• Start with name of the company, bold and font size 14. No need to add Company Limited. Next line, a one-line with type of business or industry the employer is/was in (font size 9). And next line, your title in bold and size 12 followed by the work period showing years only (font size 10).
  •  Then bullet points with your successes, your achievements, preferable including numbers like size, percentages, period.
  • Do not bother writing your job description. We know what an HR does; we know what Sales & Marketing is responsible for. Focus on what you have done that people will hopefully remember you for.

Educational Background

  • No need for primary and secondary school details  – unless you are Thai and took these years outside of Thailand.
  • If you have graduated from one of the world’s top universities, and I mean the likes of Harvard, MIT, Oxford, and Cambridge, then your first line should show that. If not, then start with your degree in what discipline and followed by the university.
  • Some might know what MA or MSc means; others not. Say: Master’s Degree in this and this subject; to avoid any misunderstanding.

Personal Information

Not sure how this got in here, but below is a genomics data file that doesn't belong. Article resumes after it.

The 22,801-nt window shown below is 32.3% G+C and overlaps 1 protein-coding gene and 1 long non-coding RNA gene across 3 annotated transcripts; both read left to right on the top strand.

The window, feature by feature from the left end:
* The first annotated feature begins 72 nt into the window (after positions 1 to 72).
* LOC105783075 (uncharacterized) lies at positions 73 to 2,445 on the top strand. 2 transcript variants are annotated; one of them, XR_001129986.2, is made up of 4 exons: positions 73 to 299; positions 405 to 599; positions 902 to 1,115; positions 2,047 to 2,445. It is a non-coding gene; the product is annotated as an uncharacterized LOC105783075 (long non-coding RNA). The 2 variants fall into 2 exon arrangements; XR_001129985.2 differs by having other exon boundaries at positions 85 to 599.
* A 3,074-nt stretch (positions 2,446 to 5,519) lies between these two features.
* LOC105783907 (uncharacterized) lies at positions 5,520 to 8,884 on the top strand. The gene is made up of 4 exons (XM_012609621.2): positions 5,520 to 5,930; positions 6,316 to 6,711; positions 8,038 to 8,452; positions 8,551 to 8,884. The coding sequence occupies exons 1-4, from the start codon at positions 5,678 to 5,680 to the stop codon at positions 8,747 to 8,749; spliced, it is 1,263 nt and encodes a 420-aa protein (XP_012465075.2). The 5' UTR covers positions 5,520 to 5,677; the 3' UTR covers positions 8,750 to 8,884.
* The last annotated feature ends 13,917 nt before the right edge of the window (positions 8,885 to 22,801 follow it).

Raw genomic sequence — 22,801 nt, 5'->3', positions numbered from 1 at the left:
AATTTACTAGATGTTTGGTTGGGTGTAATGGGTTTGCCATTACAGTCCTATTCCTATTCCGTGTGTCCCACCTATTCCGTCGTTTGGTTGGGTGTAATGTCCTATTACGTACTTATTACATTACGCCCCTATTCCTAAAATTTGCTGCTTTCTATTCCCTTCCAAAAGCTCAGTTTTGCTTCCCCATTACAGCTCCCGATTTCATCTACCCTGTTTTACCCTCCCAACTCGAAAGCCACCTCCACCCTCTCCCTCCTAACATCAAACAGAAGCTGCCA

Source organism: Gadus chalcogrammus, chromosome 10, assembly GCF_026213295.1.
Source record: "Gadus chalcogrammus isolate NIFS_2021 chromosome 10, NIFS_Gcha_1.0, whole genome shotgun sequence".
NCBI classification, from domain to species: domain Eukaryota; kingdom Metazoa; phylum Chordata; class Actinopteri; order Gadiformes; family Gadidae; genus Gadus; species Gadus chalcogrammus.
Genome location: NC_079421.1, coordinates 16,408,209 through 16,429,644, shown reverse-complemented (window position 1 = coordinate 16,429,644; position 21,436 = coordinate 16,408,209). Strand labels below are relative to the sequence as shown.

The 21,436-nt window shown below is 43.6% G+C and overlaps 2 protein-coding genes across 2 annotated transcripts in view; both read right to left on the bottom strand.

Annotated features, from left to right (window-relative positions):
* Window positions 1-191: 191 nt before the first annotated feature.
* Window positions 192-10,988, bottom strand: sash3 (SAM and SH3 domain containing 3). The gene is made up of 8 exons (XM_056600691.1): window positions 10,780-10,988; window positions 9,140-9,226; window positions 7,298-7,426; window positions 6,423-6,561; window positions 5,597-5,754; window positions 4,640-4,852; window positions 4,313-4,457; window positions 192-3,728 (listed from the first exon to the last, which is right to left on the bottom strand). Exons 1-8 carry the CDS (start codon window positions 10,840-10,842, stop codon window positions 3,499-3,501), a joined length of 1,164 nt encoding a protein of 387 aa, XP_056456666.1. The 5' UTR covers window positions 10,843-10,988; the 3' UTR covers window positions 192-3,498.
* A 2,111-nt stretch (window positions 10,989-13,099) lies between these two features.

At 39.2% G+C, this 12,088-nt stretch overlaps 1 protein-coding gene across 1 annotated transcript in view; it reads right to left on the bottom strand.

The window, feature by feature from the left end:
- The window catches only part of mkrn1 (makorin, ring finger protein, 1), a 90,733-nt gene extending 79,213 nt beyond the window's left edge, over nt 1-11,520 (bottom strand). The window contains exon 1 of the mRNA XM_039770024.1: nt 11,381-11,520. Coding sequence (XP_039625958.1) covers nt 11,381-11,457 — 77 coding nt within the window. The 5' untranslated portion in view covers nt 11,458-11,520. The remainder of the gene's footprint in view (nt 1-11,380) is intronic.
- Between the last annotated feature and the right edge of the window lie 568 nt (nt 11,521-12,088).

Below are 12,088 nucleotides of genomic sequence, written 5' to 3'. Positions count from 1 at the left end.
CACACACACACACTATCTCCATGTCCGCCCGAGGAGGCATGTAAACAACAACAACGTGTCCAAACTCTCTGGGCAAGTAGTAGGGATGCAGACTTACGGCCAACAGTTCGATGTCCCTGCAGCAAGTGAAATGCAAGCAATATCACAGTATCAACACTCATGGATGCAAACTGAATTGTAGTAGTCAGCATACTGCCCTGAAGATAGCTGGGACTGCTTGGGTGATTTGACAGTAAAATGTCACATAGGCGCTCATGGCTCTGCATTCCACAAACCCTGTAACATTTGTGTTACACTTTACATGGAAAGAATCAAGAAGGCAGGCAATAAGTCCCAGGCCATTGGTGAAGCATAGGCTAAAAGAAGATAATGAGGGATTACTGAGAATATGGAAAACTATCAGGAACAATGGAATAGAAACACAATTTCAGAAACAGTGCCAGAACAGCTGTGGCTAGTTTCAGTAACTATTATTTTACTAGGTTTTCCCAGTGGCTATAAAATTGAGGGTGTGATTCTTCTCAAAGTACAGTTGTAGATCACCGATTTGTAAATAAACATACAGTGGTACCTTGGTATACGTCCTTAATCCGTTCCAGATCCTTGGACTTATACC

• You may wish to present your gender, your nationality, if you are married (in bracket which nationality), any children, special language skills in addition to your native and English.
  • Do not tell us why you moved from one company to the next (keep that for the job interview); do not show compensation details; do not include hobbies, and finally do not include names for reference checking (print the names of a separate page and bring along for the job interview).


  • No matter how beautiful or handsome you are, do not attach a photo in your resume. If you do, there is just one more reason for the reader of your resume to disqualify you. Likes and dislikes are strange animals and some just hate beautiful people. But some prefer ordinary looking, some like bald and others lots of hair. You just never know what the person, reading your resume, prefers of personality style. So don’t give them an excuse to take you out.
  • Leave this practice to new graduates, Gen Y. Ignore the request in ads to attach a photo as it is all a trick to find a reason why you are not a fit. Trust me, if you have the right qualification, right age, years of experience, education etc., they will call you no matter what.

References available – of course

  • How many times have you seen this line in a resume: “References available upon request”. Honestly, I take for granted that you will be able to provide references so my suggestion is to drop the line. Use it to say why you are special. Add one more bullet point of achievements.
  • Even worse is to include names and contact details of a few people who have agreed to talk nice about you. These names do not belong on your resume but on a separate piece of paper which you can easily forward by email once the company has met you and would like to move to the next step.

Tom Sorensen

Tom Sorensen is an executive search veteran with over 25 years of experience recruiting in Asia, Europe, and Africa. He has worked in executive search in Thailand since 2003 and is recognized as one of the country’s top recruiters and most profiled headhunters.